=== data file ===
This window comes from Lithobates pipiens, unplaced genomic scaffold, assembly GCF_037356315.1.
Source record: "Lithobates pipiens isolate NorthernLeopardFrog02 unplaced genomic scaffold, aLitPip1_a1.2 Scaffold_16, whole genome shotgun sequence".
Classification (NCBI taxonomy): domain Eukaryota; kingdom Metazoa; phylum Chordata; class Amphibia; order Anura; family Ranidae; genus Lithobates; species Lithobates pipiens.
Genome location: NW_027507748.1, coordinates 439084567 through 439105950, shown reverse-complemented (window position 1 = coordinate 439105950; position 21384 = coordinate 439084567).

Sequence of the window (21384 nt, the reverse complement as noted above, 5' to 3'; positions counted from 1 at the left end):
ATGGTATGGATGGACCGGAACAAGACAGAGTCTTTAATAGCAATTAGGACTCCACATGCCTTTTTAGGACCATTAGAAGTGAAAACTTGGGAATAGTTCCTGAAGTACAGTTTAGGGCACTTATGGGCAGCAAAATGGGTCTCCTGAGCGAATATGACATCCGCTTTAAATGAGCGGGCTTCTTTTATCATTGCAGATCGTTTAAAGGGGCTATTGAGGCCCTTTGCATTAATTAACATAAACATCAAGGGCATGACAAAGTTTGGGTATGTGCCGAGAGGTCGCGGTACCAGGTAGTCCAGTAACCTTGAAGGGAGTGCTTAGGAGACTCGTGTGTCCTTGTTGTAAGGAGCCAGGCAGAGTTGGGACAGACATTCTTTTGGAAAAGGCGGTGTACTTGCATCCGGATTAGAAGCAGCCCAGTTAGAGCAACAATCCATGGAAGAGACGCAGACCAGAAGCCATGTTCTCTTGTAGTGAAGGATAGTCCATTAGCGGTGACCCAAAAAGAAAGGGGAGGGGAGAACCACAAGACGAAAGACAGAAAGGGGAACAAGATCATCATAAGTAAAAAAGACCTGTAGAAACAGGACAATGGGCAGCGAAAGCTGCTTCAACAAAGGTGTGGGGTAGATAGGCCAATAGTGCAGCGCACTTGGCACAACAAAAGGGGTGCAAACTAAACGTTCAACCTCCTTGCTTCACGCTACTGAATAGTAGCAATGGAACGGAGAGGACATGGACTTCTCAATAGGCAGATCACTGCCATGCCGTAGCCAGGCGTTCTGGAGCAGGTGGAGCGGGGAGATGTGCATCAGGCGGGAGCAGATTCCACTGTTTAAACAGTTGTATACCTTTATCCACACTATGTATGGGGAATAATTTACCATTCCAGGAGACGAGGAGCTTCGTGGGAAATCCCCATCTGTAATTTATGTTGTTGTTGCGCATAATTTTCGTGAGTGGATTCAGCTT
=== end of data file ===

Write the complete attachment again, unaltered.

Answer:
This window comes from Lithobates pipiens, unplaced genomic scaffold, assembly GCF_037356315.1.
Source record: "Lithobates pipiens isolate NorthernLeopardFrog02 unplaced genomic scaffold, aLitPip1_a1.2 Scaffold_16, whole genome shotgun sequence".
Classification (NCBI taxonomy): domain Eukaryota; kingdom Metazoa; phylum Chordata; class Amphibia; order Anura; family Ranidae; genus Lithobates; species Lithobates pipiens.
Genome location: NW_027507748.1, coordinates 439084567 through 439105950, shown reverse-complemented (window position 1 = coordinate 439105950; position 21384 = coordinate 439084567).

Sequence of the window (21384 nt, the reverse complement as noted above, 5' to 3'; positions counted from 1 at the left end):
ATGGTATGGATGGACCGGAACAAGACAGAGTCTTTAATAGCAATTAGGACTCCACATGCCTTTTTAGGACCATTAGAAGTGAAAACTTGGGAATAGTTCCTGAAGTACAGTTTAGGGCACTTATGGGCAGCAAAATGGGTCTCCTGAGCGAATATGACATCCGCTTTAAATGAGCGGGCTTCTTTTATCATTGCAGATCGTTTAAAGGGGCTATTGAGGCCCTTTGCATTAATTAACATAAACATCAAGGGCATGACAAAGTTTGGGTATGTGCCGAGAGGTCGCGGTACCAGGTAGTCCAGTAACCTTGAAGGGAGTGCTTAGGAGACTCGTGTGTCCTTGTTGTAAGGAGCCAGGCAGAGTTGGGACAGACATTCTTTTGGAAAAGGCGGTGTACTTGCATCCGGATTAGAAGCAGCCCAGTTAGAGCAACAATCCATGGAAGAGACGCAGACCAGAAGCCATGTTCTCTTGTAGTGAAGGATAGTCCATTAGCGGTGACCCAAAAAGAAAGGGGAGGGGAGAACCACAAGACGAAAGACAGAAAGGGGAACAAGATCATCATAAGTAAAAAAGACCTGTAGAAACAGGACAATGGGCAGCGAAAGCTGCTTCAACAAAGGTGTGGGGTAGATAGGCCAATAGTGCAGCGCACTTGGCACAACAAAAGGGGTGCAAACTAAACGTTCAACCTCCTTGCTTCACGCTACTGAATAGTAGCAATGGAACGGAGAGGACATGGACTTCTCAATAGGCAGATCACTGCCATGCCGTAGCCAGGCGTTCTGGAGCAGGTGGAGCGGGGAGATGTGCATCAGGCGGGAGCAGATTCCACTGTTTAAACAGTTGTATACCTTTATCCACACTATGTATGGGGAATAATTTACCATTCCAGGAGACGAGGAGCTTCGTGGGAAATCCCCATCTGTAATTTATGTTGTTGTTGCGCATAATTTTCGTGAGTGGATTCAGCTT